from Follow the Money

Should the world finance the World Bank rather than the United States

June 8, 2005
11:18 pm (EST)

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Blog posts represent the views of CFR fellows and staff and not those of CFR, which takes no institutional positions.

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Note: Title credit goes to Jeff Frankel, who moderated a panel I participated on.

Paul Wolfowitz just took over at the World Bank. He already seems to have indicated that is not going to follow Desmond Lachman’s advice, and stop lending to middle income countries. Alan Meltzer and Adam Lerrick must be slightly disappointed as well. Nancy Birdsall and the folks over at the Center for Global Development, on the other hand, should be encouraged.

Why not go one step further. Perhaps Wolfowitz should consider expanding the World Bank’s lending to middle income countries. Someone needs to put that global savings glut to work in places other than the US and Europe!

The standard argument for World Bank lending was that developing countries otherwise would not have access to sufficient capital. But it is possible to make a different argument: too much money from emerging economies is being invested at too low a return in the government bond markets of already rich countries. There should to be a way to recycle the growing reserves of the emerging world into new lending to the emerging world.

The World Bank was initially set up to mobilize the savings of rich countries to finance lending to the world’s poor countries. But right now, the world’s surplus savings can be found in the world’s emerging economies, not in the world’s richest countries. The World Bank provides -- at least in theory -- one pontential way to use those savings to finance investment in other emerging economies. The World Bank issues high quality bonds -- bonds that work perfectly well as reserve assets. The proceeds of those bonds are used to finance its lending to other emerging economies.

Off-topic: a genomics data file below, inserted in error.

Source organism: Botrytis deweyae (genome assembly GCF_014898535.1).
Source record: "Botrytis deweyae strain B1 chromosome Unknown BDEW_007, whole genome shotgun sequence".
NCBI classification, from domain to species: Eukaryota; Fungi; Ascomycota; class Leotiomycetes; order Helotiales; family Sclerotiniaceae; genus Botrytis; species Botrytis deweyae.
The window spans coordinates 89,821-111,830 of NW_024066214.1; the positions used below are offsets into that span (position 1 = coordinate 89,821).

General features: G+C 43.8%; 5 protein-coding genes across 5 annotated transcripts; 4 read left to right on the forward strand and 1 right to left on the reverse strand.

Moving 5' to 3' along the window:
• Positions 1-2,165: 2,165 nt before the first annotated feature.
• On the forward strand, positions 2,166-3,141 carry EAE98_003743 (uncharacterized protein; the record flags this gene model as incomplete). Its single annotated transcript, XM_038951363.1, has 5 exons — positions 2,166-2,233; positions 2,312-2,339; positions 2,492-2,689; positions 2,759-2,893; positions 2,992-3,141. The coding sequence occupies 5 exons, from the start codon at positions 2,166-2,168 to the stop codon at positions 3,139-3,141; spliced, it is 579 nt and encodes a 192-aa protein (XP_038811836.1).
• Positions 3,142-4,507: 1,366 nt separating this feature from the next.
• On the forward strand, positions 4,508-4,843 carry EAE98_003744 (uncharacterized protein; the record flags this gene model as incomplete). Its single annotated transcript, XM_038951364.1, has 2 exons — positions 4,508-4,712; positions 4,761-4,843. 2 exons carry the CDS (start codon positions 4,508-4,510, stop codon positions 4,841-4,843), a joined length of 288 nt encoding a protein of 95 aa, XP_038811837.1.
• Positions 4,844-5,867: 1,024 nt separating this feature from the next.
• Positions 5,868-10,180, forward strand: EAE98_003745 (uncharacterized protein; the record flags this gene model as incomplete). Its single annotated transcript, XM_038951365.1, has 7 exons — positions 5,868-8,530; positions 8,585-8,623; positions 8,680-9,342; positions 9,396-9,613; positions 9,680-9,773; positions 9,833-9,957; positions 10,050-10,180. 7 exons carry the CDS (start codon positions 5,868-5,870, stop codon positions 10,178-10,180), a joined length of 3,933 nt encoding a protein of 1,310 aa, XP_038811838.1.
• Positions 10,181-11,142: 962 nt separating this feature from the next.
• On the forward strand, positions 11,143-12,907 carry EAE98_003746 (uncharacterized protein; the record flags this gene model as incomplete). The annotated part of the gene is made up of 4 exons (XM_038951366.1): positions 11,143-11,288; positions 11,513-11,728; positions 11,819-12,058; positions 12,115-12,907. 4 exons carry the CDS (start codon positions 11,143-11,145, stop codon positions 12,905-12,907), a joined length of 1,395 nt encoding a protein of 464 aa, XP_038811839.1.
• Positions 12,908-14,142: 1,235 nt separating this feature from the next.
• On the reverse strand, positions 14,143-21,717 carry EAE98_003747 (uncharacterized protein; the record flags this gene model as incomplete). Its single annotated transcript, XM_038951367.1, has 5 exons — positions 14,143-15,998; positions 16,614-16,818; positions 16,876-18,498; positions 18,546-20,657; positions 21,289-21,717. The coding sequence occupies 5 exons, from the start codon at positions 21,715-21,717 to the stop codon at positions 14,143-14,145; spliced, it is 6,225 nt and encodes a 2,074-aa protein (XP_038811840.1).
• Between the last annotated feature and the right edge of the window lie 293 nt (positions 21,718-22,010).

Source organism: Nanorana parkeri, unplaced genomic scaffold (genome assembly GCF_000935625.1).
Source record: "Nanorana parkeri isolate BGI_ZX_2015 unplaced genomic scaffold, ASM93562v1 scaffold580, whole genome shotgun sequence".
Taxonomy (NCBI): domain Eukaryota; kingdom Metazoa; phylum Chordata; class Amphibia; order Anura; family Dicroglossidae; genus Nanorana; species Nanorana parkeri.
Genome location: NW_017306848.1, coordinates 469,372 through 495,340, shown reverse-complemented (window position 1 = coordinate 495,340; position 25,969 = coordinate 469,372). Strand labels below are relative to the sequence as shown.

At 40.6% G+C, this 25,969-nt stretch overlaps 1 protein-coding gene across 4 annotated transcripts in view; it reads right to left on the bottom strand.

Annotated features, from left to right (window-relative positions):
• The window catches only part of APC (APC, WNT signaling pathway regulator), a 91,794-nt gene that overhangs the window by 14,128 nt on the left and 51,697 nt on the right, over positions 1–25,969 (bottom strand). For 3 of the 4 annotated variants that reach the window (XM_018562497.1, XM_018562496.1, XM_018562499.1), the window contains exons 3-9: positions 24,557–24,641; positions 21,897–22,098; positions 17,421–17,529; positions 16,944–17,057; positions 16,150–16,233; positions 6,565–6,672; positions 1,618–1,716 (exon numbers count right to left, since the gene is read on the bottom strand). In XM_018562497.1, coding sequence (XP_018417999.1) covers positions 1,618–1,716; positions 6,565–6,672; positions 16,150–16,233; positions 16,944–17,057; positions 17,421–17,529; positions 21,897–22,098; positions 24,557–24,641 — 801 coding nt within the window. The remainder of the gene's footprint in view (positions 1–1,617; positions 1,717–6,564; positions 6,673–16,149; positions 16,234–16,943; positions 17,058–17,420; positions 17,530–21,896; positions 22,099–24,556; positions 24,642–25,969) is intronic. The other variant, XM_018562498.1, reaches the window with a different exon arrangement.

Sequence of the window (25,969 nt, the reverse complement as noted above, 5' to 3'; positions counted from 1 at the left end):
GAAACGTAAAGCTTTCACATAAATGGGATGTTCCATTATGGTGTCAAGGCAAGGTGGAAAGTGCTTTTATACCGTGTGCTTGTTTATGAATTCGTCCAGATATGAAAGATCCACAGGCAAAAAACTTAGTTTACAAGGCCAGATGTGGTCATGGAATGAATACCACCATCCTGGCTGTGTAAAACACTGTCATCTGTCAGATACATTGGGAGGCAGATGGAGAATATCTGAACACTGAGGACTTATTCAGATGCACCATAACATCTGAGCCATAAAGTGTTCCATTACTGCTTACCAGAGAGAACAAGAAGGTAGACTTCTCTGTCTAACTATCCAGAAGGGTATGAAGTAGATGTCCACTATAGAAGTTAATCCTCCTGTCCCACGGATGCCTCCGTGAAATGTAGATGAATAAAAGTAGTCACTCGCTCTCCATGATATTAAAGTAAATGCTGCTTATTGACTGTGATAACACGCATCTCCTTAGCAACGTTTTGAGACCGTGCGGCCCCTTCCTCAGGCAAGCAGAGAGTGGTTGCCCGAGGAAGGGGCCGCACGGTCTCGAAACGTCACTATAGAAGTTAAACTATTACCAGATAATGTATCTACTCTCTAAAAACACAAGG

The standard argument against World Bank lending to middle-income countries is that they have plenty of access to world capital markets, so they can finance themselves privately. And right now, there certainly is no shortage of financing for emerging economies. Spreads on their dollar-denominated international bonds are very low. But there is one catch: emerging economies no longer trust private capital markets to be there when they need them. Rather than spending the money the capital markets are sending to their countries, they are saving it.

Capital flows to emerging economies don’t finance investment in emerging economies these days -- or to be precise, investment in excess of savings, i.e. a current account deficit. Right they finance faster reserve growth. Indirectly, more capital flows into emerging economies means more support for US treasuries and German bunds.

More World Bank lending would only change this equilibrium if it made middle income countries more willing to spend loans from the World bank than private capital inflows. Whether it is higher consumption or more investment, the reserves of one emerging economy can only be recycled inside the world’s emerging economies if at least a few emerging economies are willing to run current account deficits. Otherwise, more lending would just produce higher reserves -- the last thing the world needs right now.

Yes, it is a slightly crazy idea. But talk of a global savings glut when the US hardly saves at all would have seemed a bit crazy a few years ago. The bond market is a bit crazy. And a world where the poor finance the rich is a bit crazy. So even if this idea has a few problems, I thought at least it should be tossed around.

Endnote: The Bank finances its its subsidized lending and grants to very poor countries in two ways: a) budget appropriations -- i.e. gifts -- from rich countries, and b) the profits it earns lending to middle income countries.

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